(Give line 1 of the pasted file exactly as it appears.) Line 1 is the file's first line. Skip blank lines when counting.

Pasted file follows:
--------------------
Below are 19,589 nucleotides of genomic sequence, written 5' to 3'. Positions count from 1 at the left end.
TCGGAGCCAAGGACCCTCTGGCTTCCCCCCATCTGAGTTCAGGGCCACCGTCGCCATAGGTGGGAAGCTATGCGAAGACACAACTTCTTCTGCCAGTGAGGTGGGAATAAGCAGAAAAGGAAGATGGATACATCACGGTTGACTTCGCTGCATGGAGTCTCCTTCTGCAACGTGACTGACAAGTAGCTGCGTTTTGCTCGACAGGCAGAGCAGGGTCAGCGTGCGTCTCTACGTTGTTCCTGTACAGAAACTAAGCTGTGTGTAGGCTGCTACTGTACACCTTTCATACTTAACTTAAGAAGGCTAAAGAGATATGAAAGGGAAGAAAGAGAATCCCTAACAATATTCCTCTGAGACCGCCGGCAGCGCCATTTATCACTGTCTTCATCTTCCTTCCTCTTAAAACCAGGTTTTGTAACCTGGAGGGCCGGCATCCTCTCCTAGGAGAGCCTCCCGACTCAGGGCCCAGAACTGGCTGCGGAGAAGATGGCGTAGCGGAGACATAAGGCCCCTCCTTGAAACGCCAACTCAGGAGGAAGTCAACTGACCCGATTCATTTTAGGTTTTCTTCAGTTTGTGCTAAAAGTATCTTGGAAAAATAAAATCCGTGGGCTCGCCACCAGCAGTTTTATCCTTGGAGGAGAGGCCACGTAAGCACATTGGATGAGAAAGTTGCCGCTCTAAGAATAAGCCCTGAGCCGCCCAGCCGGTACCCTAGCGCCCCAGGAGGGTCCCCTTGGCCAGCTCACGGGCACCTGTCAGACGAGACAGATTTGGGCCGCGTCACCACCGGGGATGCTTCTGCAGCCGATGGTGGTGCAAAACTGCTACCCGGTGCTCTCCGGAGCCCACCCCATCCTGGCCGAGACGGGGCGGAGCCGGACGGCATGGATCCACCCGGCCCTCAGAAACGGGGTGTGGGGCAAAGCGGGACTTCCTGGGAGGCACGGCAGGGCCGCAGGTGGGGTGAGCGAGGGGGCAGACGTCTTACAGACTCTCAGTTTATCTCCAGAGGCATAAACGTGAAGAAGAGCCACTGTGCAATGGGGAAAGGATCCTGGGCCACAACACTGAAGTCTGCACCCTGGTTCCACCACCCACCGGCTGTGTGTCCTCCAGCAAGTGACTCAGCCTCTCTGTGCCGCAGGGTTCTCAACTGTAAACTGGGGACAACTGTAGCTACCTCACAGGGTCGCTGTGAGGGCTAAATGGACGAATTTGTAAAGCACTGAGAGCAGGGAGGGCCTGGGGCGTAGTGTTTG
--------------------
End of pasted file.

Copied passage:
Below are 19,589 nucleotides of genomic sequence, written 5' to 3'. Positions count from 1 at the left end.